Jeep Liberty (2002)

"It's a great looking, nice driving, useful, and compact SUV."
Good: decent handling, cushy interior, stylish looks
Bad: trouser-splitting climb into vehicle, limited space


The 2002 model Liberty is Jeep's new, smaller sport utility vehicle and is being introduced as the eventual replacement for the old barbaric Cherokee. Jeep will keep selling the Cherokee for another year or so, or as long as people are willing to buy it. The Liberty is slightly larger and more rugged than other SUVs built on car platforms, such as the Honda CR-V and Toyota RAV4. Its true competitors are vehicles like the Ford Escape, Mazda Tribute, the new Land Rover Freelander, and Nissan Xterra. The Liberty is actually built for off-road travel, which is, after all, what people expect from Jeep. It comes in two versions: a base, Sport edition with a 2.4-liter four-cylinder engine and a target price of $17,500, and a Limited edition, with a 3.7-liter V6, for about $22,100. (The larger engine is also available as an option on the Liberty Sport.) The six-cylinder Liberty can be had in two-wheel drive, or with Jeep's Command-Trac all-wheel drive, which allows the driver to switch between all-wheel drive and the traditional, fulltime four-wheel drive. We drove the Limited edition Liberty.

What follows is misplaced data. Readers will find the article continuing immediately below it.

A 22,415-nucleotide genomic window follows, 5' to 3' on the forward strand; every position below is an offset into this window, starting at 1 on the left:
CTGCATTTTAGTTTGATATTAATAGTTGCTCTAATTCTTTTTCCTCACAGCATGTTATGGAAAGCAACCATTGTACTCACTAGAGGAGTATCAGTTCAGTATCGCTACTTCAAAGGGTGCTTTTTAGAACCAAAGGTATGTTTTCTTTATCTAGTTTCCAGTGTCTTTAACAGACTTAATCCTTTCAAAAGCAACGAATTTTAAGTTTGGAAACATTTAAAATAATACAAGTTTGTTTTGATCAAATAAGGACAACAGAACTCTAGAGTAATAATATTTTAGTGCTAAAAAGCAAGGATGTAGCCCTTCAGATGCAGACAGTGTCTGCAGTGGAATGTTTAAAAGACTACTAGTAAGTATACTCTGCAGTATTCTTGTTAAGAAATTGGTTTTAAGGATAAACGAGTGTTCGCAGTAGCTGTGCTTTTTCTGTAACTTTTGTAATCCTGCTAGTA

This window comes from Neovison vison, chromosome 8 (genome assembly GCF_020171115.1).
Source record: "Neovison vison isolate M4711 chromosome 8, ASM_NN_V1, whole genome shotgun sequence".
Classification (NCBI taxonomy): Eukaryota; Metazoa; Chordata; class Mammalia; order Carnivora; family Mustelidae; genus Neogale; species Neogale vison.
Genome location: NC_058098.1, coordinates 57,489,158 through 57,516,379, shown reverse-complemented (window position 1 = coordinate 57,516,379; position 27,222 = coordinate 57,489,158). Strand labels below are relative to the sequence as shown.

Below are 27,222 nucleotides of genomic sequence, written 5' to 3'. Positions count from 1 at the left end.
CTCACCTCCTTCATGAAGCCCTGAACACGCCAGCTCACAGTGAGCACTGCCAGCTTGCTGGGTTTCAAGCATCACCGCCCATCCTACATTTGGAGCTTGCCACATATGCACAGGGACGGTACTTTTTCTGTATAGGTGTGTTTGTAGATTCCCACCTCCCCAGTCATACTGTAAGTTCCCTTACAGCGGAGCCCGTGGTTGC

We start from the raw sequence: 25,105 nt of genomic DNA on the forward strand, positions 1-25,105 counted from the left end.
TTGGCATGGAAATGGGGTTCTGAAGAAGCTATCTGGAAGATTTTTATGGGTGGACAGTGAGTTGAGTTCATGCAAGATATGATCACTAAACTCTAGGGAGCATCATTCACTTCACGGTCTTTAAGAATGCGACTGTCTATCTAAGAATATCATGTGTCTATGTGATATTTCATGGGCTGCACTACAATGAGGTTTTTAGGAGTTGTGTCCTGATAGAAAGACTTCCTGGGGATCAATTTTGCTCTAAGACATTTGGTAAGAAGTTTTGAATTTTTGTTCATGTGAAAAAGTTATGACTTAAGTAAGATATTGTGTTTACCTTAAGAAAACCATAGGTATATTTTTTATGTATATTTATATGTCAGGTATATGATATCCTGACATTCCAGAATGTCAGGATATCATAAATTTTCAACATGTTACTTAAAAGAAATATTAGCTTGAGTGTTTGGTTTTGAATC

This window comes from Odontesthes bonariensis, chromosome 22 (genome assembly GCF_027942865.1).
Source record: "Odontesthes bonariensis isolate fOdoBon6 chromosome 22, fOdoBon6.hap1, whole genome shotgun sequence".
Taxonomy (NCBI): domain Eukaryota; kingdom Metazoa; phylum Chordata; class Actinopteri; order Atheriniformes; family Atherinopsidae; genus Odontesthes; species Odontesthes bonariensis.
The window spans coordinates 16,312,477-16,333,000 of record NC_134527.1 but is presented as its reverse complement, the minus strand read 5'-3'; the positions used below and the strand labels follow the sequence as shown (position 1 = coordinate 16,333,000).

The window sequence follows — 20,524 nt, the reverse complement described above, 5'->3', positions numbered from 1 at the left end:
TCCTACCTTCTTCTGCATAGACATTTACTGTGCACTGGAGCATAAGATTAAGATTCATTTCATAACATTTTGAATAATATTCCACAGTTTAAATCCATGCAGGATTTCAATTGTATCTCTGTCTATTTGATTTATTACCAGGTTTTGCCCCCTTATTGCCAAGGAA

Driving Experience

Many manufacturers have chosen not to make their SUVs capable of sustained off-road travel because (A) most people never really use it, and (B) the required heavy-duty suspensions make for a rougher ride and poorer handling.

And, sure enough, the Liberty has some of that same side-to-side jiggle that you feel when driving the Grand Cherokee. It's definitely not as bad, but it's there at slow speed on bumpy roads. Considering it was built for true off-road travel, though, we thought the Liberty had decent handling, felt tight, and was pretty nice to drive. It certainly could serve as your daily driver.


We had the opportunity to take the Liberty on a road trip to Vermont. The 210-horsepower, 3.7-liter V6 did well enough getting us up Vermont's hills. We're less certain that the four-cylinder version would do as well, however, since it uses the same 150-horsepower engine found in the none-too-racy PT Cruiser. If you're thinking about buying a Liberty, we'd suggest spending the extra dollars and getting the V6.


Adventure awaits you from the moment you enter the Liberty -- that is, if nearly splitting your inseam qualifies as adventure. The copious amount of ground clearance required to make this a true, off-road vehicle also makes for a potentially trouser-splitting climb into the Liberty.


Inside, seats are comfortable... almost cushy. The interior is stylish and sort of upscale, with modern, cool looking brushed aluminum accents here and there. Chrome surrounds the instruments, adding to the retro look. Switches and controls have a high quality feel to them. Even the bin between the seats, which in many cars is a flimsy piece of garbage, feels very solid and durable in the Liberty. Overall, we thought the Liberty had a very tastefully designed interior.


Space is pretty limited in the Liberty, especially in the back seat and the cargo area. Although, one nice feature of the cargo area is that it's easy to access from the outside. You can either lift up the rear window by itself, or open it and the side-opening tailgate.